National’s plans for controversial three waters reform
Wellingtonians who voted for the incoming National-led government and hope to see a reversal of Labour’s three waters reforms may face disappointment.
Chris Bishop, the likely Minister of Infrastructure, confirmed that other than ensuring there is no co-governance, little will change.
Labour’s reforms involved setting up 10 entities responsible for three waters across the country.
The entities were to be set up by July next year but both National and ACT promised to repeal the Three Waters Reform Bill if elected.
Speaking to The Post on Thursday, Bishop said there would be little change under the incoming government.
Councils would no longer be forced to join one of the 10 new entities and would be given the option of forming their own. In Wellington, he said it was inevitable that the body responsible for three waters would be Wellington Water.
Wellington Water already provides water services to the Wellington, Upper and Lower Hutt, Porirua and South Wairarapa councils.
So while the entities would still exist, there would be no co-governance – a subject that sparked rallies throughout the country from those opposed to the idea. But ownership of the infrastructure would still transfer to the new entities, Bishop said.
That would allow the entities to borrow money to fix leaky pipes.
“That is a critical part of our plan to take the asset off the council books so they lend on it.”
Wellington Water chief executive Tonia Haskell said the entity supported any change that saw the region receive the funding it needed “so our communities can continue to receive enough safe water with better environmental water outcomes”.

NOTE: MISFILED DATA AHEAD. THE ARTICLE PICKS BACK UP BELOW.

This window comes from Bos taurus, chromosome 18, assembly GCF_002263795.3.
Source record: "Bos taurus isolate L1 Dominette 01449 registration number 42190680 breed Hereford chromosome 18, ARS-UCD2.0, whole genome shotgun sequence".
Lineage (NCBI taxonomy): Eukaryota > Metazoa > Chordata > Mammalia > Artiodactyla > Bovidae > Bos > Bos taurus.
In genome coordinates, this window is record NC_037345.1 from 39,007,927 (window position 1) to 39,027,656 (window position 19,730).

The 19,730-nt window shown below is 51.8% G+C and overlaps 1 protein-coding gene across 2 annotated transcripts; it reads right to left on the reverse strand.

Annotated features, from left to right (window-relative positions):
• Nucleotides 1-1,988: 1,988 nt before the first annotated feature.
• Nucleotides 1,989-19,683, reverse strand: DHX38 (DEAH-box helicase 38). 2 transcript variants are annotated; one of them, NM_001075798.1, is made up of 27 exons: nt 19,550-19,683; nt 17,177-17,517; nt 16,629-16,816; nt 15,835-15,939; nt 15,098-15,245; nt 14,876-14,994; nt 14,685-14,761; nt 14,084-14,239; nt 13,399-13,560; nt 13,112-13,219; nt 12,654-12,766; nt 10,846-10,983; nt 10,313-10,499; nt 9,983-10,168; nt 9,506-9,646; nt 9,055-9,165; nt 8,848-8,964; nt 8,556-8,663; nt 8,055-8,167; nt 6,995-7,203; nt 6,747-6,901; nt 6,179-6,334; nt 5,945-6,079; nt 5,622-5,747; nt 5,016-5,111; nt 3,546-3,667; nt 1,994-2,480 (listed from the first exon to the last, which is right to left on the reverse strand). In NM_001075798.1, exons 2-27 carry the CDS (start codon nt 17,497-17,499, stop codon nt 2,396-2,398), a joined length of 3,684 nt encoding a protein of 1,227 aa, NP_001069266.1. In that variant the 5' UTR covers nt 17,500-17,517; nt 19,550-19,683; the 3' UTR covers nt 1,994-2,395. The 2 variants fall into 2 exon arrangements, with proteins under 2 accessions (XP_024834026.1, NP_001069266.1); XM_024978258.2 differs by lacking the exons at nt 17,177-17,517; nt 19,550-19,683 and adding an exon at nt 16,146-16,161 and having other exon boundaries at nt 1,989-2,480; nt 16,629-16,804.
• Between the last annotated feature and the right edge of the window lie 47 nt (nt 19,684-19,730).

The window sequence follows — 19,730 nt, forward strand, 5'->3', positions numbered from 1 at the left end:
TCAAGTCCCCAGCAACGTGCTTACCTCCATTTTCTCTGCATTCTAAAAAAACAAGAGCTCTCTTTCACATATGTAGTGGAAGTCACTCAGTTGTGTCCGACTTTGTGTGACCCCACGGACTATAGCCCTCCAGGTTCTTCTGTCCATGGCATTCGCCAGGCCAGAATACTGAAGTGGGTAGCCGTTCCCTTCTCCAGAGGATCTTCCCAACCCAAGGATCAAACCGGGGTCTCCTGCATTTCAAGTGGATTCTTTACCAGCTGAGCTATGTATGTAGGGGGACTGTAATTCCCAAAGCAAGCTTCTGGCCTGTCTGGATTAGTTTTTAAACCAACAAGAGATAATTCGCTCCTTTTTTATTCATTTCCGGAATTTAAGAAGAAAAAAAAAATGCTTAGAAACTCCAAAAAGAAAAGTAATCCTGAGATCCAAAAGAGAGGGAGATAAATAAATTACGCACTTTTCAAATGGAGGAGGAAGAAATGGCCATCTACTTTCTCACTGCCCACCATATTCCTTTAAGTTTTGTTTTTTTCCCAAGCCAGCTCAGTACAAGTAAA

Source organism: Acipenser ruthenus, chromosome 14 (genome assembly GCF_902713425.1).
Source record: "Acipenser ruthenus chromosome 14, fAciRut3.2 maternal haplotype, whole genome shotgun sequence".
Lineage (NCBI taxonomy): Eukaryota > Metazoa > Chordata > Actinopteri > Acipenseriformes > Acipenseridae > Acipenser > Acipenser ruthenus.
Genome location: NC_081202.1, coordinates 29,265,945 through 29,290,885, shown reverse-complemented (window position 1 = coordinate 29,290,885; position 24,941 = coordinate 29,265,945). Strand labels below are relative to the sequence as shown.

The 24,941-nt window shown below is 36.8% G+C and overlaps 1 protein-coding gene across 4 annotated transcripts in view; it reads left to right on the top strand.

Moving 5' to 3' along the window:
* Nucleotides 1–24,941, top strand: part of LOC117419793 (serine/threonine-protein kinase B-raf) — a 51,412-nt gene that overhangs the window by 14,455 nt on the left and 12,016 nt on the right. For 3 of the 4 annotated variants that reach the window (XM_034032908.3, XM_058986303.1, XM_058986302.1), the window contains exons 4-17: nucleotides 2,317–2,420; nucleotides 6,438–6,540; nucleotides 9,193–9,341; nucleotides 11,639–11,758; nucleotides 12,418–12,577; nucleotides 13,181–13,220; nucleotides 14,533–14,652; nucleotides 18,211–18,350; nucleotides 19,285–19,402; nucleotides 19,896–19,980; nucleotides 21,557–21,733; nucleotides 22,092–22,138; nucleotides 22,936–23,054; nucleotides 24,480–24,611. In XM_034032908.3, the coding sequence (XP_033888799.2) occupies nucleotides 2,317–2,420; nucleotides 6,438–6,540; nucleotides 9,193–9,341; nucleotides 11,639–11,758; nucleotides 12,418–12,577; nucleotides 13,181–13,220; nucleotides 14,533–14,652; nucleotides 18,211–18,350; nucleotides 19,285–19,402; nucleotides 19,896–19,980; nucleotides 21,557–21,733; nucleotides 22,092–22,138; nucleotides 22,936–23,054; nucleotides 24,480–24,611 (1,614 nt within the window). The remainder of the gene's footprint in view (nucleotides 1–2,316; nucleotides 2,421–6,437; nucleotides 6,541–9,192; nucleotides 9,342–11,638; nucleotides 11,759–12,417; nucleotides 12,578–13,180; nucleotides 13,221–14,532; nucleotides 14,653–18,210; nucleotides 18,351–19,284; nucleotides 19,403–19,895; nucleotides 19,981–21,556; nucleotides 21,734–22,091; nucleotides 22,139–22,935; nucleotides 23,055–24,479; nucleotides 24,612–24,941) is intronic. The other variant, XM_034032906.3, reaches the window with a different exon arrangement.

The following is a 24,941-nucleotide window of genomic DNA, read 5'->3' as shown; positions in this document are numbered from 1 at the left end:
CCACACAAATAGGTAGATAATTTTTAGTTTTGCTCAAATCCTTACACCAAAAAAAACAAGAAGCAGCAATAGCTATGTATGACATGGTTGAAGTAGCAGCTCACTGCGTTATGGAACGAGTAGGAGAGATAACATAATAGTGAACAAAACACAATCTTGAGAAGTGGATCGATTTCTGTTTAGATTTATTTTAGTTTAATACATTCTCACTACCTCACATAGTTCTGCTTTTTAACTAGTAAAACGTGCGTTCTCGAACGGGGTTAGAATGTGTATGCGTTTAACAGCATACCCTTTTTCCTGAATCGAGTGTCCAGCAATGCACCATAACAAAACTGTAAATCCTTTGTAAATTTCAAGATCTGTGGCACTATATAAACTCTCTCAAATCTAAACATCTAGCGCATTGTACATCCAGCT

Haskell said Wellington Water would work with whatever model its council owners proposed.
“We look forward to gaining certainty on what that would look like in the future as it’s important for us to be able to provide our people and our supply chain with that certainty as soon as possible.”
Wellington Water this month told the Regional Water Committee that if it did all the work needed to bring the region’s infrastructure up to scratch, it would need $1 billion a year.
Haskell has confirmed this was the annual cost to fix all the leaks and bring all the region’s ageing network up to scratch.
Earlier this month, Wellington Water warned that some households could be without water in the event of a hot, dry summer.
National’s plan is another step on a tortuous road for water reforms, which was spurred on by a report into an outbreak of campylobacter in Havelock North’s water supply in 2016.
The outbreak was linked to four deaths, and dozens of people were admitted to hospital.
“We look forward to gaining certainty on what that would look like in the future as it’s important for us to be able to provide our people and our supply chain with that certainty as soon as possible.” Tonia Haskell Wellington Water chief executive